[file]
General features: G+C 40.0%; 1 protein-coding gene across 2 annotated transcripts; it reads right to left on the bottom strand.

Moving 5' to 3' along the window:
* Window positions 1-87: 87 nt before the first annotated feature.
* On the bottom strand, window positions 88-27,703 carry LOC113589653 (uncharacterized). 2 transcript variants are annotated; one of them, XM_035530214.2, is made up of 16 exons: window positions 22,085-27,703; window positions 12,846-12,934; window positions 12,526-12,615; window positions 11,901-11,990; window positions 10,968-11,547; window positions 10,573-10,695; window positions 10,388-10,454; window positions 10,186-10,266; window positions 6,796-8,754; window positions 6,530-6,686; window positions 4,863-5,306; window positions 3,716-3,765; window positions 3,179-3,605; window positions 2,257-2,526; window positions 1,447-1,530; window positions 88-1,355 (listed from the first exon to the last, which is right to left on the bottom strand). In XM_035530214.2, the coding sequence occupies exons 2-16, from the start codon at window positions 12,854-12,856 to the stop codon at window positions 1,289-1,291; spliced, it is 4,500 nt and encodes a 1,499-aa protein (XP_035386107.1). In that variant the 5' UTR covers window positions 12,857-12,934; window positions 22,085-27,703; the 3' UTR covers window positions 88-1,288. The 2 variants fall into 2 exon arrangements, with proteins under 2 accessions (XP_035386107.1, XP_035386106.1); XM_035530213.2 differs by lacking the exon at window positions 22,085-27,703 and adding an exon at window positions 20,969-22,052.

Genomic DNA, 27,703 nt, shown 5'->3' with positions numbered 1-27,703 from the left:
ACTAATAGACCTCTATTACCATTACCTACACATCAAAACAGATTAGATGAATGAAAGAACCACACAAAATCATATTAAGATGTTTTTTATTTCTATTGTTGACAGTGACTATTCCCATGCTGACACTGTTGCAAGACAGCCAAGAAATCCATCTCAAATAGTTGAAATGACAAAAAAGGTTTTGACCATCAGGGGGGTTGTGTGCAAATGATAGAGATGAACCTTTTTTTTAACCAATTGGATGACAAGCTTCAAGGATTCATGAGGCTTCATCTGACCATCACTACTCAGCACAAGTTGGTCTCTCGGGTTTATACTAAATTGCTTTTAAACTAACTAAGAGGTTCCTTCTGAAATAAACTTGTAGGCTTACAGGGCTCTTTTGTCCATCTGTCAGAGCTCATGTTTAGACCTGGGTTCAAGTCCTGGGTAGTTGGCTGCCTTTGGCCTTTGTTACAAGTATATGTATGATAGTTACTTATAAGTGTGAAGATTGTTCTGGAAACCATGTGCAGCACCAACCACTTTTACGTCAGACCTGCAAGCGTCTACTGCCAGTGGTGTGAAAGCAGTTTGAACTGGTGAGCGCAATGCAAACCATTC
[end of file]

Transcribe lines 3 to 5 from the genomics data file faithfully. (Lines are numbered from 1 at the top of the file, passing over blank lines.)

* Window positions 1-87: 87 nt before the first annotated feature.
* On the bottom strand, window positions 88-27,703 carry LOC113589653 (uncharacterized). 2 transcript variants are annotated; one of them, XM_035530214.2, is made up of 16 exons: window positions 22,085-27,703; window positions 12,846-12,934; window positions 12,526-12,615; window positions 11,901-11,990; window positions 10,968-11,547; window positions 10,573-10,695; window positions 10,388-10,454; window positions 10,186-10,266; window positions 6,796-8,754; window positions 6,530-6,686; window positions 4,863-5,306; window positions 3,716-3,765; window positions 3,179-3,605; window positions 2,257-2,526; window positions 1,447-1,530; window positions 88-1,355 (listed from the first exon to the last, which is right to left on the bottom strand). In XM_035530214.2, the coding sequence occupies exons 2-16, from the start codon at window positions 12,854-12,856 to the stop codon at window positions 1,289-1,291; spliced, it is 4,500 nt and encodes a 1,499-aa protein (XP_035386107.1). In that variant the 5' UTR covers window positions 12,857-12,934; window positions 22,085-27,703; the 3' UTR covers window positions 88-1,288. The 2 variants fall into 2 exon arrangements, with proteins under 2 accessions (XP_035386107.1, XP_035386106.1); XM_035530213.2 differs by lacking the exon at window positions 22,085-27,703 and adding an exon at window positions 20,969-22,052.

Genomic DNA, 27,703 nt, shown 5'->3' with positions numbered 1-27,703 from the left: